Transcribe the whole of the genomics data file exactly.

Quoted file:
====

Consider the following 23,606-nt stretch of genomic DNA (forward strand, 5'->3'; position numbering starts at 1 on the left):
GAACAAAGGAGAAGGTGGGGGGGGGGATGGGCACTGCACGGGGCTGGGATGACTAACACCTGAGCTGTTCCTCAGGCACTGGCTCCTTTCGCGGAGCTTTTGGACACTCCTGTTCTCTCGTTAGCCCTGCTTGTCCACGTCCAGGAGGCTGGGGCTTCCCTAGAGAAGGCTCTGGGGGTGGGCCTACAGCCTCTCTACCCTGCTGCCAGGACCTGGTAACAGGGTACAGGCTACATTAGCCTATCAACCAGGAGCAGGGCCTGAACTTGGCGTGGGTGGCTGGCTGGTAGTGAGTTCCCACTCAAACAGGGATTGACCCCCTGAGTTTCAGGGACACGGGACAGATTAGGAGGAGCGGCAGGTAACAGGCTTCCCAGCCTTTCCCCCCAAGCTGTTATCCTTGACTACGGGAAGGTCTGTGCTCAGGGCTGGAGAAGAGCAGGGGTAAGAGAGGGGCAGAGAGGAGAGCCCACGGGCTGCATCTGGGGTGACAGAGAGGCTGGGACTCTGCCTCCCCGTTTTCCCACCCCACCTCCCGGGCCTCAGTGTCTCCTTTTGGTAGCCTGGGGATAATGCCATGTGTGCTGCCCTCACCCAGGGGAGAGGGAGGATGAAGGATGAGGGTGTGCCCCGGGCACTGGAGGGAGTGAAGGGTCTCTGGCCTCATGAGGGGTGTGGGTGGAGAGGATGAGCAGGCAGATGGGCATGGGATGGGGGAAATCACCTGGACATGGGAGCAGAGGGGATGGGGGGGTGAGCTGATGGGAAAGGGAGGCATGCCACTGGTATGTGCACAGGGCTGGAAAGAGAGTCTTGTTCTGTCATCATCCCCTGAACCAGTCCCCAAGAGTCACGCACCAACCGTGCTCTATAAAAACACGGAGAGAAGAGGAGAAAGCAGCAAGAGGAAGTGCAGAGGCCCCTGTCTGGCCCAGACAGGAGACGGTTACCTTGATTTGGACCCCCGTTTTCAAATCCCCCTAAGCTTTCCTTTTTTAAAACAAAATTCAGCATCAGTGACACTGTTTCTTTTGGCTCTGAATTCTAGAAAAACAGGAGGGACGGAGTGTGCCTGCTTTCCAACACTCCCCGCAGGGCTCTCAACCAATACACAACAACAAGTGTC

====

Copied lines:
Consider the following 23,606-nt stretch of genomic DNA (forward strand, 5'->3'; position numbering starts at 1 on the left):
GAACAAAGGAGAAGGTGGGGGGGGGGATGGGCACTGCACGGGGCTGGGATGACTAACACCTGAGCTGTTCCTCAGGCACTGGCTCCTTTCGCGGAGCTTTTGGACACTCCTGTTCTCTCGTTAGCCCTGCTTGTCCACGTCCAGGAGGCTGGGGCTTCCCTAGAGAAGGCTCTGGGGGTGGGCCTACAGCCTCTCTACCCTGCTGCCAGGACCTGGTAACAGGGTACAGGCTACATTAGCCTATCAACCAGGAGCAGGGCCTGAACTTGGCGTGGGTGGCTGGCTGGTAGTGAGTTCCCACTCAAACAGGGATTGACCCCCTGAGTTTCAGGGACACGGGACAGATTAGGAGGAGCGGCAGGTAACAGGCTTCCCAGCCTTTCCCCCCAAGCTGTTATCCTTGACTACGGGAAGGTCTGTGCTCAGGGCTGGAGAAGAGCAGGGGTAAGAGAGGGGCAGAGAGGAGAGCCCACGGGCTGCATCTGGGGTGACAGAGAGGCTGGGACTCTGCCTCCCCGTTTTCCCACCCCACCTCCCGGGCCTCAGTGTCTCCTTTTGGTAGCCTGGGGATAATGCCATGTGTGCTGCCCTCACCCAGGGGAGAGGGAGGATGAAGGATGAGGGTGTGCCCCGGGCACTGGAGGGAGTGAAGGGTCTCTGGCCTCATGAGGGGTGTGGGTGGAGAGGATGAGCAGGCAGATGGGCATGGGATGGGGGAAATCACCTGGACATGGGAGCAGAGGGGATGGGGGGGTGAGCTGATGGGAAAGGGAGGCATGCCACTGGTATGTGCACAGGGCTGGAAAGAGAGTCTTGTTCTGTCATCATCCCCTGAACCAGTCCCCAAGAGTCACGCACCAACCGTGCTCTATAAAAACACGGAGAGAAGAGGAGAAAGCAGCAAGAGGAAGTGCAGAGGCCCCTGTCTGGCCCAGACAGGAGACGGTTACCTTGATTTGGACCCCCGTTTTCAAATCCCCCTAAGCTTTCCTTTTTTAAAACAAAATTCAGCATCAGTGACACTGTTTCTTTTGGCTCTGAATTCTAGAAAAACAGGAGGGACGGAGTGTGCCTGCTTTCCAACACTCCCCGCAGGGCTCTCAACCAATACACAACAACAAGTGTC